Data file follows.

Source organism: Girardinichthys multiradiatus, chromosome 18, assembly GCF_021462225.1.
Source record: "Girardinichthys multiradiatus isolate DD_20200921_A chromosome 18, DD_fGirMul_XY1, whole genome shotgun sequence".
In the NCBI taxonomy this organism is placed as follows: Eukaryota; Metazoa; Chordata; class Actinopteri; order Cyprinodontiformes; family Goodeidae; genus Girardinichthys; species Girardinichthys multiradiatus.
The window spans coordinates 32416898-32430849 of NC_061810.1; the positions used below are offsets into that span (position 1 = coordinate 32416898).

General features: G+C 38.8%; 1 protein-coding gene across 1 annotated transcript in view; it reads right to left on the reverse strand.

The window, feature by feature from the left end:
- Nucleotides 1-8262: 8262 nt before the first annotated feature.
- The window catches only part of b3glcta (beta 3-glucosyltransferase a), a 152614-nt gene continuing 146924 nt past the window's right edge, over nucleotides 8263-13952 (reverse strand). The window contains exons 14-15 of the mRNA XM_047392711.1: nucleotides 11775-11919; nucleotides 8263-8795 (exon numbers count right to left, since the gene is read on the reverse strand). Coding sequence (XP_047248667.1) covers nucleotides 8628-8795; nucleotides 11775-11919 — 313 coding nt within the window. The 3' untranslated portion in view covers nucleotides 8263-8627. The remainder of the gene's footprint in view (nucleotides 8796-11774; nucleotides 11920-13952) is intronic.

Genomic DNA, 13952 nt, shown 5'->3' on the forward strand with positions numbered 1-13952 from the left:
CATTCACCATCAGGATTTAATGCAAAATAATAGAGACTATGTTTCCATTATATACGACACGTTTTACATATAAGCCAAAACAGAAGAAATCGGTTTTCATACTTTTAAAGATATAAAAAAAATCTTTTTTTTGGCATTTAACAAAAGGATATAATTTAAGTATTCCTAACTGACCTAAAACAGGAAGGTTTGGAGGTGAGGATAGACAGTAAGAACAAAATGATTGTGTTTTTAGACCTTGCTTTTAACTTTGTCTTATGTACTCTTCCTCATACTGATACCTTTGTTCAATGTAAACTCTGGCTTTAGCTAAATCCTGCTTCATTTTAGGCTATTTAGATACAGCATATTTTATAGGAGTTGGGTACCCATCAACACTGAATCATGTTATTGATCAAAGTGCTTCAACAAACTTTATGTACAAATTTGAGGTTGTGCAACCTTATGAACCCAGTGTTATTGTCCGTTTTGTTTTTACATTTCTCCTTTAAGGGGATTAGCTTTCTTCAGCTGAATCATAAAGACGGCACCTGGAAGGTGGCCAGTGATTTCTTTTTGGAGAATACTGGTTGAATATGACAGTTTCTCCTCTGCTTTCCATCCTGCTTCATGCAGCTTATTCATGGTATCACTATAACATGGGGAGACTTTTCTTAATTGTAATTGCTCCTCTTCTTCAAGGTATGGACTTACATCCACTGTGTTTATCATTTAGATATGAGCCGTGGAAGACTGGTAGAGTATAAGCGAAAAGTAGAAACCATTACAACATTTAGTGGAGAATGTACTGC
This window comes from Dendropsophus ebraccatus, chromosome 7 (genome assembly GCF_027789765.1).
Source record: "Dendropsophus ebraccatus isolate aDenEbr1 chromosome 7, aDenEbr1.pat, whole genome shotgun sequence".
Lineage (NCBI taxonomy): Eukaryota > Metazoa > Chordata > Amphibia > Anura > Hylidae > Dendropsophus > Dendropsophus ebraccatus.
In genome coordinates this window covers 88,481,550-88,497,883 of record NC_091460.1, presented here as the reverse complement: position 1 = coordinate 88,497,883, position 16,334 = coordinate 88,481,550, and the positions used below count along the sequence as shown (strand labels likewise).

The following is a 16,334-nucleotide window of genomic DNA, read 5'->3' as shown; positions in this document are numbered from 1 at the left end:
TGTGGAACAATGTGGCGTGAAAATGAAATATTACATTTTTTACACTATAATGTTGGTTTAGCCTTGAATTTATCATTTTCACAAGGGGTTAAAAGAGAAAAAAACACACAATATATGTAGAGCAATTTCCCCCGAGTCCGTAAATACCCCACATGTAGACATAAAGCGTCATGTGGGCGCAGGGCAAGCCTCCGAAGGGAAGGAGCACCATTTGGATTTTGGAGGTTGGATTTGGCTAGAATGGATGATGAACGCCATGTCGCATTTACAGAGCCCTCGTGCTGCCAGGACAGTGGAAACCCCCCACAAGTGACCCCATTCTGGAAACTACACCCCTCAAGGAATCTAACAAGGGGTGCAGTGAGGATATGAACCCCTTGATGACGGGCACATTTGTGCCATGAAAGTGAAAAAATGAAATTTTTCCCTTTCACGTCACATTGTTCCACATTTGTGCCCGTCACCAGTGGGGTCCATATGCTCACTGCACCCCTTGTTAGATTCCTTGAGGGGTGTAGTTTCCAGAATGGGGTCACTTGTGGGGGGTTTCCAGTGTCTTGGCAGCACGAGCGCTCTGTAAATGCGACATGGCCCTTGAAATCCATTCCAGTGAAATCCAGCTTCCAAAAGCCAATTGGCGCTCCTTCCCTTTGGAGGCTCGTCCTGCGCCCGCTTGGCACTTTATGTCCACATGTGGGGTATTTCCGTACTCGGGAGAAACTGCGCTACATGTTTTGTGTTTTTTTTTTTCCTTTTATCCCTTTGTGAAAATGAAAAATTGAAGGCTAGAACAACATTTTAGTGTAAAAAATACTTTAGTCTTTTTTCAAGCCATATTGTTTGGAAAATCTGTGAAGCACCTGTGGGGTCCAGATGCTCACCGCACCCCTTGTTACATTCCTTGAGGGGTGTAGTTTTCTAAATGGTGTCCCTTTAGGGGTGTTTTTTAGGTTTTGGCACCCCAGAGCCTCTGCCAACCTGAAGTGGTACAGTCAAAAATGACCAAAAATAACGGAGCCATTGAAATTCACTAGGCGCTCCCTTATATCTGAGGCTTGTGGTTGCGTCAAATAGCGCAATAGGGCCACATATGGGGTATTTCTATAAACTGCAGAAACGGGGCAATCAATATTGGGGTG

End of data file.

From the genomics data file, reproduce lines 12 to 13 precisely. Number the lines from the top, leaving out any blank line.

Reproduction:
Source record: "Dendropsophus ebraccatus isolate aDenEbr1 chromosome 7, aDenEbr1.pat, whole genome shotgun sequence".
Lineage (NCBI taxonomy): Eukaryota > Metazoa > Chordata > Amphibia > Anura > Hylidae > Dendropsophus > Dendropsophus ebraccatus.